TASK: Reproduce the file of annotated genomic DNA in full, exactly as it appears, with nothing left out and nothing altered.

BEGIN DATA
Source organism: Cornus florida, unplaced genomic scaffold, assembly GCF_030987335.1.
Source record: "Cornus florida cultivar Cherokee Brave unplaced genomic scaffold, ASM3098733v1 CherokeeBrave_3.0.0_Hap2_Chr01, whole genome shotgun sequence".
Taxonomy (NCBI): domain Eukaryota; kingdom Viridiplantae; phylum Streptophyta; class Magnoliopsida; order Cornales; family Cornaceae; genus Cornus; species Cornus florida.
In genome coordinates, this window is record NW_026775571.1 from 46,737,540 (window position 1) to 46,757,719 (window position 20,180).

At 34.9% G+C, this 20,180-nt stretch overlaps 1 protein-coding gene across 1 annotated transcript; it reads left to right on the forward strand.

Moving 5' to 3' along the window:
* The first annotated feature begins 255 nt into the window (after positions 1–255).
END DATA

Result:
Source organism: Cornus florida, unplaced genomic scaffold, assembly GCF_030987335.1.
Source record: "Cornus florida cultivar Cherokee Brave unplaced genomic scaffold, ASM3098733v1 CherokeeBrave_3.0.0_Hap2_Chr01, whole genome shotgun sequence".
Taxonomy (NCBI): domain Eukaryota; kingdom Viridiplantae; phylum Streptophyta; class Magnoliopsida; order Cornales; family Cornaceae; genus Cornus; species Cornus florida.
In genome coordinates, this window is record NW_026775571.1 from 46,737,540 (window position 1) to 46,757,719 (window position 20,180).

At 34.9% G+C, this 20,180-nt stretch overlaps 1 protein-coding gene across 1 annotated transcript; it reads left to right on the forward strand.

Moving 5' to 3' along the window:
* The first annotated feature begins 255 nt into the window (after positions 1–255).